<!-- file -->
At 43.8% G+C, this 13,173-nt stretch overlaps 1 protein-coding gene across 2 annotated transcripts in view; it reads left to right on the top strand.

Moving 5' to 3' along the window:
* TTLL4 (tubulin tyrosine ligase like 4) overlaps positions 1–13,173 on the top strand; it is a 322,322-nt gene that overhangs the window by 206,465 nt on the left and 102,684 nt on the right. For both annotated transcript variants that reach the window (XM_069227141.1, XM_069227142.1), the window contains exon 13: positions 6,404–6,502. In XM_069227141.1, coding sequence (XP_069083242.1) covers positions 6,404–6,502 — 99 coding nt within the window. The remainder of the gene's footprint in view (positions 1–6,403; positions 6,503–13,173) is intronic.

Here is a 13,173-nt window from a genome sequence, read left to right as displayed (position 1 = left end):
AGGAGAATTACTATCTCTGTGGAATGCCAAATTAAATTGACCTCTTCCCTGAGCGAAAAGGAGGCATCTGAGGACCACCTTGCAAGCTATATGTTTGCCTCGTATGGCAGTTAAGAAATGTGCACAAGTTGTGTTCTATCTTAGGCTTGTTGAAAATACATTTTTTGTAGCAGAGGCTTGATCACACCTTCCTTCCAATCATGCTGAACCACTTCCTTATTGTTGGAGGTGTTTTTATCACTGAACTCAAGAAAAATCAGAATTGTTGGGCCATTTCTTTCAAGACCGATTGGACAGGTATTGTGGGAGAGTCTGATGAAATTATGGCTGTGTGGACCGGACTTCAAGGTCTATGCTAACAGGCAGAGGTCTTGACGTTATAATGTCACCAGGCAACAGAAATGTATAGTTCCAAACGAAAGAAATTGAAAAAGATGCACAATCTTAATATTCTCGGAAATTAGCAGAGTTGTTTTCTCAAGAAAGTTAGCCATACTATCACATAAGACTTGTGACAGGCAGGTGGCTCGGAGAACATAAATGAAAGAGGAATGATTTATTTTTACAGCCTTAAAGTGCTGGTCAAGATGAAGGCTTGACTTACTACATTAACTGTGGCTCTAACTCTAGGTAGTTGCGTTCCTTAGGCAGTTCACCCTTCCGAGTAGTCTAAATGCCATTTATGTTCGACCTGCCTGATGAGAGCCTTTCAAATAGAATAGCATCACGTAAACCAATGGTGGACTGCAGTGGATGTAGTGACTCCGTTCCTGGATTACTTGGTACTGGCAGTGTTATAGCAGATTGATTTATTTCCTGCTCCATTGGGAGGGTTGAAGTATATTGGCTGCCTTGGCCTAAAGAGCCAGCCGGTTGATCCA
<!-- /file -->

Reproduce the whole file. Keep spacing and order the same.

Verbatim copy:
At 43.8% G+C, this 13,173-nt stretch overlaps 1 protein-coding gene across 2 annotated transcripts in view; it reads left to right on the top strand.

Moving 5' to 3' along the window:
* TTLL4 (tubulin tyrosine ligase like 4) overlaps positions 1–13,173 on the top strand; it is a 322,322-nt gene that overhangs the window by 206,465 nt on the left and 102,684 nt on the right. For both annotated transcript variants that reach the window (XM_069227141.1, XM_069227142.1), the window contains exon 13: positions 6,404–6,502. In XM_069227141.1, coding sequence (XP_069083242.1) covers positions 6,404–6,502 — 99 coding nt within the window. The remainder of the gene's footprint in view (positions 1–6,403; positions 6,503–13,173) is intronic.

Here is a 13,173-nt window from a genome sequence, read left to right as displayed (position 1 = left end):
AGGAGAATTACTATCTCTGTGGAATGCCAAATTAAATTGACCTCTTCCCTGAGCGAAAAGGAGGCATCTGAGGACCACCTTGCAAGCTATATGTTTGCCTCGTATGGCAGTTAAGAAATGTGCACAAGTTGTGTTCTATCTTAGGCTTGTTGAAAATACATTTTTTGTAGCAGAGGCTTGATCACACCTTCCTTCCAATCATGCTGAACCACTTCCTTATTGTTGGAGGTGTTTTTATCACTGAACTCAAGAAAAATCAGAATTGTTGGGCCATTTCTTTCAAGACCGATTGGACAGGTATTGTGGGAGAGTCTGATGAAATTATGGCTGTGTGGACCGGACTTCAAGGTCTATGCTAACAGGCAGAGGTCTTGACGTTATAATGTCACCAGGCAACAGAAATGTATAGTTCCAAACGAAAGAAATTGAAAAAGATGCACAATCTTAATATTCTCGGAAATTAGCAGAGTTGTTTTCTCAAGAAAGTTAGCCATACTATCACATAAGACTTGTGACAGGCAGGTGGCTCGGAGAACATAAATGAAAGAGGAATGATTTATTTTTACAGCCTTAAAGTGCTGGTCAAGATGAAGGCTTGACTTACTACATTAACTGTGGCTCTAACTCTAGGTAGTTGCGTTCCTTAGGCAGTTCACCCTTCCGAGTAGTCTAAATGCCATTTATGTTCGACCTGCCTGATGAGAGCCTTTCAAATAGAATAGCATCACGTAAACCAATGGTGGACTGCAGTGGATGTAGTGACTCCGTTCCTGGATTACTTGGTACTGGCAGTGTTATAGCAGATTGATTTATTTCCTGCTCCATTGGGAGGGTTGAAGTATATTGGCTGCCTTGGCCTAAAGAGCCAGCCGGTTGATCCA